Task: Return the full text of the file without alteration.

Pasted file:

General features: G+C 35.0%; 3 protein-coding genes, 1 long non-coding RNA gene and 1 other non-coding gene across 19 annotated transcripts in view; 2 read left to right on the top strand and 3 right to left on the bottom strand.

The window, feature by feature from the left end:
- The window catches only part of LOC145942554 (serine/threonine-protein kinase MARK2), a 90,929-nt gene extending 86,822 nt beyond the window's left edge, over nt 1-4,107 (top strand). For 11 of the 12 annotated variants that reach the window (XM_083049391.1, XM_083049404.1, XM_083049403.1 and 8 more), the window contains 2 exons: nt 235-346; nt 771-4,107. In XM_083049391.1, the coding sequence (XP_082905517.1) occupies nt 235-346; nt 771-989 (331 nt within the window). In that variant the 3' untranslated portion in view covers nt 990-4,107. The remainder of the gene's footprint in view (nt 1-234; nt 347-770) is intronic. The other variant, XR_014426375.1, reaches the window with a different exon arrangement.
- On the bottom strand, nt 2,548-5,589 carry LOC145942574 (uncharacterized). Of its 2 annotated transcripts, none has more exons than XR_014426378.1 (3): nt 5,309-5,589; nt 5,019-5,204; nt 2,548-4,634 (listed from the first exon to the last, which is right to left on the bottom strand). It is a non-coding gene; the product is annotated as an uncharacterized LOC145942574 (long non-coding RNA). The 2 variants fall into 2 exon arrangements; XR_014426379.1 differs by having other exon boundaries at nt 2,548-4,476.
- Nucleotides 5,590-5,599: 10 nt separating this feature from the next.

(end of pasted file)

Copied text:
General features: G+C 35.0%; 3 protein-coding genes, 1 long non-coding RNA gene and 1 other non-coding gene across 19 annotated transcripts in view; 2 read left to right on the top strand and 3 right to left on the bottom strand.

The window, feature by feature from the left end:
- The window catches only part of LOC145942554 (serine/threonine-protein kinase MARK2), a 90,929-nt gene extending 86,822 nt beyond the window's left edge, over nt 1-4,107 (top strand). For 11 of the 12 annotated variants that reach the window (XM_083049391.1, XM_083049404.1, XM_083049403.1 and 8 more), the window contains 2 exons: nt 235-346; nt 771-4,107. In XM_083049391.1, the coding sequence (XP_082905517.1) occupies nt 235-346; nt 771-989 (331 nt within the window). In that variant the 3' untranslated portion in view covers nt 990-4,107. The remainder of the gene's footprint in view (nt 1-234; nt 347-770) is intronic. The other variant, XR_014426375.1, reaches the window with a different exon arrangement.
- On the bottom strand, nt 2,548-5,589 carry LOC145942574 (uncharacterized). Of its 2 annotated transcripts, none has more exons than XR_014426378.1 (3): nt 5,309-5,589; nt 5,019-5,204; nt 2,548-4,634 (listed from the first exon to the last, which is right to left on the bottom strand). It is a non-coding gene; the product is annotated as an uncharacterized LOC145942574 (long non-coding RNA). The 2 variants fall into 2 exon arrangements; XR_014426379.1 differs by having other exon boundaries at nt 2,548-4,476.
- Nucleotides 5,590-5,599: 10 nt separating this feature from the next.